Find out more about the programmes

Discover the baking and culture of Germany

Try our free course in ordering food and drink in Germany


BBC Radio 4, 4.30pm Today (and then on iPlayer): More Or Less

Having sorted your lunch break, now we're coming after the tea break. Today's More Or Less will be looking at the claims of "swarms" of migrants, whether deworming programmes really work, how well you can predict football matches and more.

Listen online

Switch on your radio at 4.30 - sorry, we can't do a link for that

More on the programme


Listen over lunch: BBC Inside Science

Catch up with the BBC/Open University weekly science guide. The episode that was broadcast yesterday is ready to suck down as an mp3 - allowing you to follow the implications of the Scottish GM ban, the chance the magnetic poles might be about to flip, and the birth of a new galaxy.

Listen via iPlayer

Download as an mp3

Find out more about the programme


Futurama maths doesn't square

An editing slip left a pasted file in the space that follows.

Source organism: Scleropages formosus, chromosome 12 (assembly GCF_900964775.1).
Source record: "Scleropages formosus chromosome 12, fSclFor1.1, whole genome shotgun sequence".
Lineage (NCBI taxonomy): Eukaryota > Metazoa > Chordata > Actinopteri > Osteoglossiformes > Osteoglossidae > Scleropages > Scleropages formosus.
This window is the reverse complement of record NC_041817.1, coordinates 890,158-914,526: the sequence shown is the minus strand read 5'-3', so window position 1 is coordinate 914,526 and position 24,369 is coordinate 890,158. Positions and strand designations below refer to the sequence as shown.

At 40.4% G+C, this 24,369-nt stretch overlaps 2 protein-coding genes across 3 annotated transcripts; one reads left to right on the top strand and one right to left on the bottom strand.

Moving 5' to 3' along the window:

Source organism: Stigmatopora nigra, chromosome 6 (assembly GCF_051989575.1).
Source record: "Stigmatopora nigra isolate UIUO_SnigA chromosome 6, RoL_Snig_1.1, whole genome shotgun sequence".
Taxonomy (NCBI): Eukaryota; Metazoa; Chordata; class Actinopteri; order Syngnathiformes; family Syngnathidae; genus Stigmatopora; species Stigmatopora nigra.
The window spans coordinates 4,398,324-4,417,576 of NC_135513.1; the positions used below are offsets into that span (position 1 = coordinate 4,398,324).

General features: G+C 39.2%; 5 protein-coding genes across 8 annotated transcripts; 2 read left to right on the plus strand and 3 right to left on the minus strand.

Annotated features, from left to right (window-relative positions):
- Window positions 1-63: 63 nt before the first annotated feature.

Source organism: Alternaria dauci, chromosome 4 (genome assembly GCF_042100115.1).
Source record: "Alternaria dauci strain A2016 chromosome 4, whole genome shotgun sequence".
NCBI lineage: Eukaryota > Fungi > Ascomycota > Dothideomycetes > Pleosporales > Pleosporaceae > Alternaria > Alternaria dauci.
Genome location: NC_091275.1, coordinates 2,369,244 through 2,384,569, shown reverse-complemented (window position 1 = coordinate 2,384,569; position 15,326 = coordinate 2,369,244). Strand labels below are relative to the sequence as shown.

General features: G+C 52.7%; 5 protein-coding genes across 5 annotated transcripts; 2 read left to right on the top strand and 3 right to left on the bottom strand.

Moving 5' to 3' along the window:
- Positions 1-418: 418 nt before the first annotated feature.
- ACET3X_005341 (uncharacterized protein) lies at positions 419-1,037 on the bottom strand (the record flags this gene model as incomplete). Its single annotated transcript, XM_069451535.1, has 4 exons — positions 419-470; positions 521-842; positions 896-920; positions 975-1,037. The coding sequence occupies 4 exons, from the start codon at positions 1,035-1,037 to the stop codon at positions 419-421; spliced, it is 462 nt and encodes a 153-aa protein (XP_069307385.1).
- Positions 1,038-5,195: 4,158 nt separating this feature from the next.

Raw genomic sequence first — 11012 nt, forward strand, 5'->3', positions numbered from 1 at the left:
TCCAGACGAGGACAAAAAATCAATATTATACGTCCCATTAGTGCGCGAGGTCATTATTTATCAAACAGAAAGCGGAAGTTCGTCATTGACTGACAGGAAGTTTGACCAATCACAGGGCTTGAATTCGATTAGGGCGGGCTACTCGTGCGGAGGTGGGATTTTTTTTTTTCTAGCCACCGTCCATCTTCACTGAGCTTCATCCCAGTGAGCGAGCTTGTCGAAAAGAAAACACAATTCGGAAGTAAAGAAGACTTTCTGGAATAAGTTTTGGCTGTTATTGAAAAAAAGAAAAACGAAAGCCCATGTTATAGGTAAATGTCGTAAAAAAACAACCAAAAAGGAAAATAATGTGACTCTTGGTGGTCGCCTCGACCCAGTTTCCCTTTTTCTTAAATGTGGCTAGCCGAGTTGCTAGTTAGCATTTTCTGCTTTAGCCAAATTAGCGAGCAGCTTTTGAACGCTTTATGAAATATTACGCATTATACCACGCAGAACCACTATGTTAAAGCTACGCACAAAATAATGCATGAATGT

The writers of Futurama, like their colleagues on The Simpsons, like to slide mathematical in-jokes into their show. Only... sometimes, they get it wrong. Ad if there's one thing the internet loves more than a nerdy joke, it's a nerdy joke you can pick a hole in. SKRules, on Reddit, came across this claim in a Futurama Easter Egg:

10011101 = 157, the largest known number with a square that is an anagram to the square of the next integer (158)

That didn't sound right to them, and so they set about working to disprove it:

I was still skeptical, since this really doesn't seem like a very difficult property to satisfy. So I coded up a very quick Python script and set it up to run on my machine overnight.

They rose in the morning to the announcement that 9132 = 833569 and 9142 = 835396. And that wasn't the end of it...

Read Debunking a minor mathematical myth at Reddit

Want to know maths better? Try our free language, notation and formulas course


ICYMI: Catch up with the week on OpenLearn Live

There are about a gazillion demands on your time - so you might have missed some of our entries during the week. Here's a quick dip into some highlights you might have missed:


Japanese Nobel Laureates: Shinya Yamanaka

This week, we've been profiling five Japanese winners of Nobel Prizes. If you've missed any, here's those we've featured already:

So we've heard about prize winners in chemistry, peace, literature and physics; we're going to complete the set with Shinya Yamanaka (山中 伸弥), who took the 2012 award for Physiology or Medicine.